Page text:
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Prometheus ShackledGoldsmith Banks and England's Financial Revolution after 1700$
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Peter Temin and Hans-Joachim Voth

Print publication date: 2013

Print ISBN-13: 9780199944279

Published to Oxford Scholarship Online: January 2013

DOI: 10.1093/acprof:oso/9780199944279.001.0001

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The Triumph of Boring Banking

The Triumph of Boring Banking

Chapter:
(p.125) 6 The Triumph of Boring Banking
Source:
Prometheus Shackled
Author(s):

Peter Temin

Hans-Joachim Voth

Publisher:
Oxford University Press
DOI:10.1093/acprof:oso/9780199944279.003.0007

Goldsmith banks achieved stability after the South Sea Bubble and grew without major problems for most of the eighteenth century. This chapter follows the growth of five goldsmith banks whose records have survived. They all show steady growth and high reserves to protect the banks from sudden withdrawals. The banks also had to maintain their growing organizations and the records of Hoare's Bank show how careful they were in managing staff as well as cash. The bank wanted employees of good character to forestall theft, and they used a variety of direct and indirect means, including what economists call “efficiency wages” to get good clerks. The chapter contains both statistics about bank growth in this placed period and examples that illustrate the bank's difficulties with customers and employees.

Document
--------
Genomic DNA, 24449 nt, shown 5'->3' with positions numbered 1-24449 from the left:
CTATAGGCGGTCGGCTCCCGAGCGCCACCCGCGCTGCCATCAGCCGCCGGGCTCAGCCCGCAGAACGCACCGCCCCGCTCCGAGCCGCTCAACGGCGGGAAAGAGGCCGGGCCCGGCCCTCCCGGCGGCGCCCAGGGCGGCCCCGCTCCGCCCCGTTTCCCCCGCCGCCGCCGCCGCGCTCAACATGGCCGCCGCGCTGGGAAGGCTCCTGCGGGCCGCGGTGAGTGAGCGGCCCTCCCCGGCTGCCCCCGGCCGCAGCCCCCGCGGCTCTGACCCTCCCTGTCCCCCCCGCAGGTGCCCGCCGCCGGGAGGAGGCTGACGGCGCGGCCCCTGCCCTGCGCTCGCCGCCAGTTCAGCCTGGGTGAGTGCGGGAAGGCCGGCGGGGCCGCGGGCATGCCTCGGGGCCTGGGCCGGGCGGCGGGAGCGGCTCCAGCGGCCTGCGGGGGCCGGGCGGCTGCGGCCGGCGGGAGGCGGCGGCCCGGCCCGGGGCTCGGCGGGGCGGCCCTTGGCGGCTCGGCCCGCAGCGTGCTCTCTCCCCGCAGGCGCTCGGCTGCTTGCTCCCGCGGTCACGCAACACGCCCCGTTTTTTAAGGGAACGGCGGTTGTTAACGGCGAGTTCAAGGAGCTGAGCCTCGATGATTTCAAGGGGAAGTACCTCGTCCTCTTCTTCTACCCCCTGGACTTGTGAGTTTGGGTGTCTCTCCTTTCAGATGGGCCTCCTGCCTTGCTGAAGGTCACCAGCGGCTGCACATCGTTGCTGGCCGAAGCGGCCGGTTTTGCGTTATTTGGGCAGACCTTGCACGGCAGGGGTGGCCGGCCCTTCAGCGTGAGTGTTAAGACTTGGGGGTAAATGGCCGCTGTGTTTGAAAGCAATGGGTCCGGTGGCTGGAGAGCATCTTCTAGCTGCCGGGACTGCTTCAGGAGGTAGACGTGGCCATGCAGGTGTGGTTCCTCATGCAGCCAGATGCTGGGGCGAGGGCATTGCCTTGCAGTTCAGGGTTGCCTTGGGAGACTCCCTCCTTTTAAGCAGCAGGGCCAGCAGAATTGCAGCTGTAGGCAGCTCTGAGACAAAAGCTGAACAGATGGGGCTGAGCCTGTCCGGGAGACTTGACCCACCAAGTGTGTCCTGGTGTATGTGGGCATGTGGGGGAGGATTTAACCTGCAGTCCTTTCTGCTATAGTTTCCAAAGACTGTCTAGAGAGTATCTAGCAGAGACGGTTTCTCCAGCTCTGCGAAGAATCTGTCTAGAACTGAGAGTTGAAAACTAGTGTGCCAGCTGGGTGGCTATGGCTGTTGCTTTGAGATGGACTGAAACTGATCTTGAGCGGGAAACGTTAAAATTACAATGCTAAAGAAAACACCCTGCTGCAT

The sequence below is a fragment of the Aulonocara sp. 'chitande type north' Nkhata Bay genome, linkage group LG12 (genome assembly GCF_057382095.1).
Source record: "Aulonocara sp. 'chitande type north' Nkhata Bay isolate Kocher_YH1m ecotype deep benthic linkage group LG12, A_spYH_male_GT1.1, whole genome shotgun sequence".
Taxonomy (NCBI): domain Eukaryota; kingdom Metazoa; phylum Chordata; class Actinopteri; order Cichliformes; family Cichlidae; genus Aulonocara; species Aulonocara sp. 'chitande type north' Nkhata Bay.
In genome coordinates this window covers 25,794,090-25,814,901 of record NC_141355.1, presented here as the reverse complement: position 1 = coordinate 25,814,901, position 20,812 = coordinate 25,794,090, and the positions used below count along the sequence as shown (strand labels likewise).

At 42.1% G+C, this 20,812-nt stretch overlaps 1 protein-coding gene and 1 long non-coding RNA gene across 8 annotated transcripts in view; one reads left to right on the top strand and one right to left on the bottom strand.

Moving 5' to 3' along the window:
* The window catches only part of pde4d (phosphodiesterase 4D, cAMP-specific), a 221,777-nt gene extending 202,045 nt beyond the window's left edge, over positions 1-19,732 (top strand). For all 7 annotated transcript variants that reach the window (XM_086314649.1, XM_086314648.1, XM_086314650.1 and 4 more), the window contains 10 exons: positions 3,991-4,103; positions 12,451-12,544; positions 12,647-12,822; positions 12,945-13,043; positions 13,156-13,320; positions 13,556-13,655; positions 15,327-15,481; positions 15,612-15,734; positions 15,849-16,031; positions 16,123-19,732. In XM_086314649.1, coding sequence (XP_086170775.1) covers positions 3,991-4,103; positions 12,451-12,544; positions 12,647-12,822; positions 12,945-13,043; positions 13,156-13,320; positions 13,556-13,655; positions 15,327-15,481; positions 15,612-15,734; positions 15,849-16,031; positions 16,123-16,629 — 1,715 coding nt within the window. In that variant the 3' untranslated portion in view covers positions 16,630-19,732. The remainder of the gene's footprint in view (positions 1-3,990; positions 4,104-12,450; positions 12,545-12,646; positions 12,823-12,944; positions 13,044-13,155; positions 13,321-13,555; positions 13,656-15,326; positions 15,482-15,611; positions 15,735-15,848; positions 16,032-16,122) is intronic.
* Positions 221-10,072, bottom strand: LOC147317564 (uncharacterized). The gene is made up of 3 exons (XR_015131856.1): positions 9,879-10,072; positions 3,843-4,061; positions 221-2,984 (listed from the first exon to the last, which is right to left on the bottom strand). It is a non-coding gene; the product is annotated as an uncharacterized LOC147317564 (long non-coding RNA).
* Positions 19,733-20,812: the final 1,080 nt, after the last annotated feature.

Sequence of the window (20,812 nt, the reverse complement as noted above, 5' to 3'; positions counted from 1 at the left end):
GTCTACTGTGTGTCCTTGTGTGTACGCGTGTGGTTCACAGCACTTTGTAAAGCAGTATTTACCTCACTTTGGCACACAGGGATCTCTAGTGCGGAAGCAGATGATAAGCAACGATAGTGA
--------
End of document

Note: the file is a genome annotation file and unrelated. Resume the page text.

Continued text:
Keywords:   Hoare's Bank, efficiency, wage, bank operations, dynasties, bank reserves

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